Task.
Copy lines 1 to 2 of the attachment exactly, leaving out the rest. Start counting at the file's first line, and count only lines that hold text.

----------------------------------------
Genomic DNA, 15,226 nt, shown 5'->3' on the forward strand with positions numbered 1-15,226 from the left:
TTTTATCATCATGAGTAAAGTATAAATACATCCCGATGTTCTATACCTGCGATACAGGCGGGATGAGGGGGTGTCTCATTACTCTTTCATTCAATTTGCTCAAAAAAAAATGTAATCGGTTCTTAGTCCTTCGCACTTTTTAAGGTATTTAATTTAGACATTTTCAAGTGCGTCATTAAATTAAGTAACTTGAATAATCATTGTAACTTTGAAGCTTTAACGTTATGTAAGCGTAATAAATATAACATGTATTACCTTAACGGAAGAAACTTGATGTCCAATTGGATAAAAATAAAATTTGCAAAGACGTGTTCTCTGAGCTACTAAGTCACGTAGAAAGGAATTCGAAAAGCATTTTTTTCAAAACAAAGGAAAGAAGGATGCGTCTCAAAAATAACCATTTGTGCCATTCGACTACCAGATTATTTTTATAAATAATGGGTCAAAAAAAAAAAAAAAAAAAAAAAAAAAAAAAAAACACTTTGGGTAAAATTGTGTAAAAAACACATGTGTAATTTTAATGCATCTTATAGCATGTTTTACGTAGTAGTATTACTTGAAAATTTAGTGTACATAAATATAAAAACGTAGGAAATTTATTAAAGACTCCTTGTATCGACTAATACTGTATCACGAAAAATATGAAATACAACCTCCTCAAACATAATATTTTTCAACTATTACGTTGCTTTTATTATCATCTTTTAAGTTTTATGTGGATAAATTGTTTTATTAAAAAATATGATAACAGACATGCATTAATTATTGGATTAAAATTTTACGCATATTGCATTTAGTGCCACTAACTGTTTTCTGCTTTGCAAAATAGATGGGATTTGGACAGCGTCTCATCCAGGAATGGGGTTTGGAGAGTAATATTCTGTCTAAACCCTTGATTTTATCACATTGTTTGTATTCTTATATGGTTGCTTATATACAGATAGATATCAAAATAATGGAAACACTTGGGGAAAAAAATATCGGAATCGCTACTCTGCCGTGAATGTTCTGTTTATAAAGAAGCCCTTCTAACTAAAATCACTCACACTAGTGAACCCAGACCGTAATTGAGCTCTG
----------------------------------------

Genomic DNA, 15,226 nt, shown 5'->3' on the forward strand with positions numbered 1-15,226 from the left:
TTTTATCATCATGAGTAAAGTATAAATACATCCCGATGTTCTATACCTGCGATACAGGCGGGATGAGGGGGTGTCTCATTACTCTTTCATTCAATTTGCTCAAAAAAAAATGTAATCGGTTCTTAGTCCTTCGCACTTTTTAAGGTATTTAATTTAGACATTTTCAAGTGCGTCATTAAATTAAGTAACTTGAATAATCATTGTAACTTTGAAGCTTTAACGTTATGTAAGCGTAATAAATATAACATGTATTACCTTAACGGAAGAAACTTGATGTCCAATTGGATAAAAATAAAATTTGCAAAGACGTGTTCTCTGAGCTACTAAGTCACGTAGAAAGGAATTCGAAAAGCATTTTTTTCAAAACAAAGGAAAGAAGGATGCGTCTCAAAAATAACCATTTGTGCCATTCGACTACCAGATTATTTTTATAAATAATGGGTCAAAAAAAAAAAAAAAAAAAAAAAAAAAAAAAAAACACTTTGGGTAAAATTGTGTAAAAAACACATGTGTAATTTTAATGCATCTTATAGCATGTTTTACGTAGTAGTATTACTTGAAAATTTAGTGTACATAAATATAAAAACGTAGGAAATTTATTAAAGACTCCTTGTATCGACTAATACTGTATCACGAAAAATATGAAATACAACCTCCTCAAACATAATATTTTTCAACTATTACGTTGCTTTTATTATCATCTTTTAAGTTTTATGTGGATAAATTGTTTTATTAAAAAATATGATAACAGACATGCATTAATTATTGGATTAAAATTTTACGCATATTGCATTTAGTGCCACTAACTGTTTTCTGCTTTGCAAAATAGATGGGATTTGGACAGCGTCTCATCCAGGAATGGGGTTTGGAGAGTAATATTCTGTCTAAACCCTTGATTTTATCACATTGTTTGTATTCTTATATGGTTGCTTATATACAGATAGATATCAAAATAATGGAAACACTTGGGGAAAAAAATATCGGAATCGCTACTCTGCCGTGAATGTTCTGTTTATAAAGAAGCCCTTCTAACTAAAATCACTCACACTAGTGAACCCAGACCGTAATTGAGCTCTG